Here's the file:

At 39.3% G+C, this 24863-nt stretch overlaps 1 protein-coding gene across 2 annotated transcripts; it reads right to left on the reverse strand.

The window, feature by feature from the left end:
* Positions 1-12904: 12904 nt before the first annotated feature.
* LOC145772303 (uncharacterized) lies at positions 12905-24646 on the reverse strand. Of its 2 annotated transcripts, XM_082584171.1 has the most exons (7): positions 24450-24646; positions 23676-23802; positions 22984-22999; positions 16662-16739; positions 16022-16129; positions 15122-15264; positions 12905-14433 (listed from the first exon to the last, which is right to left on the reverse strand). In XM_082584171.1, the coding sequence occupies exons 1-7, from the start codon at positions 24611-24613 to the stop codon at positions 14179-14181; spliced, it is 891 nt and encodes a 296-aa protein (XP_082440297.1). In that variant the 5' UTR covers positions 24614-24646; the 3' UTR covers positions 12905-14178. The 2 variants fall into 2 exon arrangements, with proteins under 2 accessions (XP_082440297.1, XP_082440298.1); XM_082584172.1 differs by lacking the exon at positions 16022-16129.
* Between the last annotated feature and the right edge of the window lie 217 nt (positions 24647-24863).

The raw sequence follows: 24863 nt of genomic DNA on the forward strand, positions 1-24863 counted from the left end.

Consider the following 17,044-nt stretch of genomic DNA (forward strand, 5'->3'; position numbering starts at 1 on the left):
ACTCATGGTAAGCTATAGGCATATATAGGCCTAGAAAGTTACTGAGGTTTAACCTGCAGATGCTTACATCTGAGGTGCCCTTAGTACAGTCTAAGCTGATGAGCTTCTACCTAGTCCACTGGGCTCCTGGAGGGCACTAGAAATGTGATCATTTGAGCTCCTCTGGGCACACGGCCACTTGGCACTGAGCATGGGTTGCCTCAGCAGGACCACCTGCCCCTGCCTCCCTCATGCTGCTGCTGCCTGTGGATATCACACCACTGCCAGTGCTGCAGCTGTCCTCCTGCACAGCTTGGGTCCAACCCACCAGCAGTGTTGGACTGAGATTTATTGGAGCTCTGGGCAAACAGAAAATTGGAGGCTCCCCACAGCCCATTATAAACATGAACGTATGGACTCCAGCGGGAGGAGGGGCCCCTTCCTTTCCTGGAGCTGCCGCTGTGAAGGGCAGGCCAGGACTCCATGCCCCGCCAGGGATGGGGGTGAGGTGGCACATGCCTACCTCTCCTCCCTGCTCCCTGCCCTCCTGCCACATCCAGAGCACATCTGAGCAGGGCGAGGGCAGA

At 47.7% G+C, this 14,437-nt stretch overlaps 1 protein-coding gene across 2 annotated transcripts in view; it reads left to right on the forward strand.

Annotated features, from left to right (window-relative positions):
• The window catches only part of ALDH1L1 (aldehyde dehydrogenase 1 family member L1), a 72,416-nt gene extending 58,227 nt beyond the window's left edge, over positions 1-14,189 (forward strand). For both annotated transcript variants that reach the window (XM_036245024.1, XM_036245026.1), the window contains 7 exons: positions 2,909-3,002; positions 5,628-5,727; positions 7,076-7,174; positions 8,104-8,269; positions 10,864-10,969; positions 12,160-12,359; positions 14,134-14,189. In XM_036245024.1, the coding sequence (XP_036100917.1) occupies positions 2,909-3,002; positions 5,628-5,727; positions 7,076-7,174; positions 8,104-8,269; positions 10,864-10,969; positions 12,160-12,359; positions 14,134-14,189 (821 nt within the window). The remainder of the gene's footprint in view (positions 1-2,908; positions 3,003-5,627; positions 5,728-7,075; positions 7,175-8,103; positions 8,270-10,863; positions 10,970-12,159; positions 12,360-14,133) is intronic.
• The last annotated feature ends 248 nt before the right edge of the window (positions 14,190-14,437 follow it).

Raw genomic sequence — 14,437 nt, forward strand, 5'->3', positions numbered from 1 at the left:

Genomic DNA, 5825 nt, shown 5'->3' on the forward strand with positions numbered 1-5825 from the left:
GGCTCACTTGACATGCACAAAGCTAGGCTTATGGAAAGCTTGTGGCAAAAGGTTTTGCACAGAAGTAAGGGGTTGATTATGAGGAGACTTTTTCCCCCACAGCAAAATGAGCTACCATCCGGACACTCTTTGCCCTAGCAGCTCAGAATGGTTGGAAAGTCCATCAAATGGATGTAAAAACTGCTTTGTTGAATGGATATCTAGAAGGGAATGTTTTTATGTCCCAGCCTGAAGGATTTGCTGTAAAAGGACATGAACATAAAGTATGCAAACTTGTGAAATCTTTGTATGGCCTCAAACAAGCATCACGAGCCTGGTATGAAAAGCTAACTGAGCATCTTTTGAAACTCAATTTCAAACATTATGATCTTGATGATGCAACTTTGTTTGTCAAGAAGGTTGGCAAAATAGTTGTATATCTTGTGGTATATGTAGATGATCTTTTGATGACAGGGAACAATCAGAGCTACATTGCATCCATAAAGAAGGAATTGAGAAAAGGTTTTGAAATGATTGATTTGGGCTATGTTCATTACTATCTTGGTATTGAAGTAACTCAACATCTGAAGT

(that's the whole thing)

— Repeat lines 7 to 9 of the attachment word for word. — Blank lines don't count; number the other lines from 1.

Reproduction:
Consider the following 17,044-nt stretch of genomic DNA (forward strand, 5'->3'; position numbering starts at 1 on the left):
ACTCATGGTAAGCTATAGGCATATATAGGCCTAGAAAGTTACTGAGGTTTAACCTGCAGATGCTTACATCTGAGGTGCCCTTAGTACAGTCTAAGCTGATGAGCTTCTACCTAGTCCACTGGGCTCCTGGAGGGCACTAGAAATGTGATCATTTGAGCTCCTCTGGGCACACGGCCACTTGGCACTGAGCATGGGTTGCCTCAGCAGGACCACCTGCCCCTGCCTCCCTCATGCTGCTGCTGCCTGTGGATATCACACCACTGCCAGTGCTGCAGCTGTCCTCCTGCACAGCTTGGGTCCAACCCACCAGCAGTGTTGGACTGAGATTTATTGGAGCTCTGGGCAAACAGAAAATTGGAGGCTCCCCACAGCCCATTATAAACATGAACGTATGGACTCCAGCGGGAGGAGGGGCCCCTTCCTTTCCTGGAGCTGCCGCTGTGAAGGGCAGGCCAGGACTCCATGCCCCGCCAGGGATGGGGGTGAGGTGGCACATGCCTACCTCTCCTCCCTGCTCCCTGCCCTCCTGCCACATCCAGAGCACATCTGAGCAGGGCGAGGGCAGA

At 47.7% G+C, this 14,437-nt stretch overlaps 1 protein-coding gene across 2 annotated transcripts in view; it reads left to right on the forward strand.